File picture: Karen Sandison/Independent Media
Cape Town - President Jacob Zuma has asked the new board of the SABC to get the public broadcaster back on track.

Zuma, who confirmed the appointment of the new interim board on Sunday, said the five non-executive directors faced a challenge of reviving the public broadcaster.

He appointed businesswoman Khanyisile Kweyama as the chairperson of the board and veteran editor Mathatha Tsedu as her deputy.

The other board members are Febe Potgieter-Gqubule, Krish Naidoo and John Matisonn.

Zuma said South Africans pinned their hopes on this five-member team to turn the fortunes of the SABC around. “Millions of South Africans rely on the public broadcaster for news, information and entertainment. We wish Ms Kweyama and her team well as they begin the important task of leading and revitalising one of the most important national resources, the SABC,” said Zuma.

The appointment of the interim board comes at a time when the SABC is facing a serious cash crisis. It emerged two weeks ago that it could retrench some of the staff members because of the crisis.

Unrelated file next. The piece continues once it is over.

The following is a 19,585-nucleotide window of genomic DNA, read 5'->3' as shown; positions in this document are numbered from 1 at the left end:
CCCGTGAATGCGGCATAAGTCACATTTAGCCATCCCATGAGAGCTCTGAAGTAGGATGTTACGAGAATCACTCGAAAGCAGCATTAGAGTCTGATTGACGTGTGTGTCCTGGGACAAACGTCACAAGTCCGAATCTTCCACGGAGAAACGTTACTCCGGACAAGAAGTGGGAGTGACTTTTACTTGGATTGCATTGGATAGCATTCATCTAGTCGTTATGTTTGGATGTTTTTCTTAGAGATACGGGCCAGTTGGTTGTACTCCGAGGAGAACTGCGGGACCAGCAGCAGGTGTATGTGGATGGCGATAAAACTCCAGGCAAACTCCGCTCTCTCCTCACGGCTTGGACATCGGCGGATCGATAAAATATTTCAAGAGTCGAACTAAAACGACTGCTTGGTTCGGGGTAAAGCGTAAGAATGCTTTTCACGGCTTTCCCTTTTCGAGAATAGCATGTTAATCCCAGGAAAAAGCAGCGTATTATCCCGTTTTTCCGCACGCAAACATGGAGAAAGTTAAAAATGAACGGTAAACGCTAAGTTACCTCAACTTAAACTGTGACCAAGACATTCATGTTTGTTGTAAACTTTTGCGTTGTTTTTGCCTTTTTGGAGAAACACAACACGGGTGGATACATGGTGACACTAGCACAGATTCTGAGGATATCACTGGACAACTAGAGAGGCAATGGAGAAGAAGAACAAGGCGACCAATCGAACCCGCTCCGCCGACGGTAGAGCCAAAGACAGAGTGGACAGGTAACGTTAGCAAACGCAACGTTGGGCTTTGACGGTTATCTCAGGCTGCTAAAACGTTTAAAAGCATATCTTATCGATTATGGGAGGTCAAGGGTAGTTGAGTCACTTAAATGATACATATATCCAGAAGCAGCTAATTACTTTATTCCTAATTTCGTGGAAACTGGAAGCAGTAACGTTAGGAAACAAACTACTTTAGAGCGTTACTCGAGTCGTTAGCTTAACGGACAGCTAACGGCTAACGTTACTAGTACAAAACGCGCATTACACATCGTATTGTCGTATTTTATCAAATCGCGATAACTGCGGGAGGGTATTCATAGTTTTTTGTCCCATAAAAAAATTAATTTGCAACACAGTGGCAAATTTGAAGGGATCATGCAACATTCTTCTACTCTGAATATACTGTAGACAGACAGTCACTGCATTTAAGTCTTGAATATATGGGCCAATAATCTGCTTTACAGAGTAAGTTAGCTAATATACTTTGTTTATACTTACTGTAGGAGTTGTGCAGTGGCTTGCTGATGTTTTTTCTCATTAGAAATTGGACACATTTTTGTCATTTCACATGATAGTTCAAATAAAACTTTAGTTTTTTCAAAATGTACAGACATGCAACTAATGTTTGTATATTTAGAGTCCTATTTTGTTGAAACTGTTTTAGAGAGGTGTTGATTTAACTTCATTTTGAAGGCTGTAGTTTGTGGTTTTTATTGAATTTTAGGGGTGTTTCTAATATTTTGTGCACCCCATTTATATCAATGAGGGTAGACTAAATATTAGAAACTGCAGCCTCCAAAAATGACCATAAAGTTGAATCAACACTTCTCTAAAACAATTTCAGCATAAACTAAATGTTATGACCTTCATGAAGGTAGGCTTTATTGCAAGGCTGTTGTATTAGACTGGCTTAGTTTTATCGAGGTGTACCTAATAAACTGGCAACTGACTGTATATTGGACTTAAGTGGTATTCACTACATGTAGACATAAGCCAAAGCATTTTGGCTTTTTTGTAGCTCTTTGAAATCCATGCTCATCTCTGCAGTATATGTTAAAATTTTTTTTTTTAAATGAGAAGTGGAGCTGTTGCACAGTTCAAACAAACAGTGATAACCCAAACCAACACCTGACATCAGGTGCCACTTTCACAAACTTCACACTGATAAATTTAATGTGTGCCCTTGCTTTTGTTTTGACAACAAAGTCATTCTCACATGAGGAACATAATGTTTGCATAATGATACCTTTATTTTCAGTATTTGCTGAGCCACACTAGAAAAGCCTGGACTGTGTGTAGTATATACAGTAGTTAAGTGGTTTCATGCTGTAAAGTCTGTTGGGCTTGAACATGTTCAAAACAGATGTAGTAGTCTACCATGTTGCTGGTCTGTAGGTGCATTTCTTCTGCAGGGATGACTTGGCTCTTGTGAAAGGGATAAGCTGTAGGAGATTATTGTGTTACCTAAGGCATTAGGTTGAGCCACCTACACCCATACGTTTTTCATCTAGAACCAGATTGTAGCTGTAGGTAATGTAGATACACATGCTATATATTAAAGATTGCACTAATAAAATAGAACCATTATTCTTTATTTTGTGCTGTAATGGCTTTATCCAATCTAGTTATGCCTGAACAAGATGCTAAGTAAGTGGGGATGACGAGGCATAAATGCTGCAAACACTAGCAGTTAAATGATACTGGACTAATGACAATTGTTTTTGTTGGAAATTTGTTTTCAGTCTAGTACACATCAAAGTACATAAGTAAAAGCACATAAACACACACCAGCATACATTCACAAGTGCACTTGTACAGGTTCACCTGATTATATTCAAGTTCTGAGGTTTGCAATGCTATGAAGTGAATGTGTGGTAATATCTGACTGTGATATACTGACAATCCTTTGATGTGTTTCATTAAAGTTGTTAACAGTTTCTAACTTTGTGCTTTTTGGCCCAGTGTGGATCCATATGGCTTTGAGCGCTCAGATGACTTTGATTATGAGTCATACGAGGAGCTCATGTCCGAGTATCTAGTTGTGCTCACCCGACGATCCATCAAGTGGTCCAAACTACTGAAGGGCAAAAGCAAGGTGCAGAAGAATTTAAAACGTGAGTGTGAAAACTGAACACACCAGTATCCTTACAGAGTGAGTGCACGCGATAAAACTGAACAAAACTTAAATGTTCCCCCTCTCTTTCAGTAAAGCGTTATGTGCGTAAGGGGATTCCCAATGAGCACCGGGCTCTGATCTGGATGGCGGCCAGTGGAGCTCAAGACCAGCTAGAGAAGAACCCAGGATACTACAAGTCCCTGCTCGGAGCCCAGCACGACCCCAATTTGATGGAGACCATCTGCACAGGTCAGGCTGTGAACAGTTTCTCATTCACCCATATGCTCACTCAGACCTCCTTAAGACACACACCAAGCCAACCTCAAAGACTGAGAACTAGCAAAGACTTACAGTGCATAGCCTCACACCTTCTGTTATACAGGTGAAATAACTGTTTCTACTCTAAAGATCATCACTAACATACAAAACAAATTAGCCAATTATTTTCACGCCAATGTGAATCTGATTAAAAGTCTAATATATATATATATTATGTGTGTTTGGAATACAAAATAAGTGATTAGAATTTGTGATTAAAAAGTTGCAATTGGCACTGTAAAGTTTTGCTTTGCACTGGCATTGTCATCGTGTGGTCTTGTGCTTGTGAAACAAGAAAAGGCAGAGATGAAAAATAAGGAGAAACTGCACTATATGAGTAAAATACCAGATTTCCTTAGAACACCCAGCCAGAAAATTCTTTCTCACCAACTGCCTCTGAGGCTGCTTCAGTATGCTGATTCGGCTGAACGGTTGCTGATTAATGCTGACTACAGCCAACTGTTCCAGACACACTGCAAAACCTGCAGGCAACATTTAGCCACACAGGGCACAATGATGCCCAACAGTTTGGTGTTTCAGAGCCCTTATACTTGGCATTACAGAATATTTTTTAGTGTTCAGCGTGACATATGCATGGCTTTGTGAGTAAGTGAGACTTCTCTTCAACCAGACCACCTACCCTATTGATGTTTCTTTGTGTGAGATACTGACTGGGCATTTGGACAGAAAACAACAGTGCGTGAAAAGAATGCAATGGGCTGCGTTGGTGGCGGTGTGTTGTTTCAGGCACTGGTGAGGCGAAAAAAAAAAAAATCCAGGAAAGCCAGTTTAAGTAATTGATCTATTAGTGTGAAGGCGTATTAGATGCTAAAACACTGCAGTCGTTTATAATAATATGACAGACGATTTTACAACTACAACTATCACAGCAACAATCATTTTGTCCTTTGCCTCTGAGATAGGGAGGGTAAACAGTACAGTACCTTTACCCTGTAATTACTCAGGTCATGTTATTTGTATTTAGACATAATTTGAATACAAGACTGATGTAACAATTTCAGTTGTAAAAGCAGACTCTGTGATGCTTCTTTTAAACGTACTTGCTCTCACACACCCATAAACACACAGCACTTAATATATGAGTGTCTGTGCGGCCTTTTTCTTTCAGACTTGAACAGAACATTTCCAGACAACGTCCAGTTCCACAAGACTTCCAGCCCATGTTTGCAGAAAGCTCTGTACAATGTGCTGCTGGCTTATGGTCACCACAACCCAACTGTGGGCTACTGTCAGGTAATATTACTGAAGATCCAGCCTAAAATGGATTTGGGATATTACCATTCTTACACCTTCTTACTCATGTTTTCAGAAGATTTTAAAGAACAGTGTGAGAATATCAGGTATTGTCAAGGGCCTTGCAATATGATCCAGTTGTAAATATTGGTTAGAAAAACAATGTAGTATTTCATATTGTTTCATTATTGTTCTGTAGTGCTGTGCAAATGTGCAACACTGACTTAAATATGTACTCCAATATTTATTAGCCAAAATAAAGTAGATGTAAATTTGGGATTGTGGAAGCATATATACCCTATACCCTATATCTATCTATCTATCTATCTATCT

However, the SABC said this would not happen now, but if the situation did not change, it could be forced to retrench workers. Unions were up in arms over the planned retrenchments.

The SABC has been burning cash over the past few years due to falling revenues. Last year, it lost R411 million. This followed a loss of R395m in the previous financial year and more than R500m the year before that.

The appointment of the interim board, for a period of six months, came after Parliament decided to dissolve the previous board and appointed the ad hoc committee to investigate problems at the SABC.

The ad hoc committee completed its report last month and the National Assembly endorsed it.

Former board chair Mbulaheni Maguvhe tried to block the work of the ad hoc committee, but he lost his bid in the Western Cape High Court and was ordered to pay legal costs from his own pocket.

After six months, the communications committee will appoint a 12-member permanent board for a term of five years.

The committee is expected to begin that process in the next few months, after the interim board settles into its new job.

Political Bureau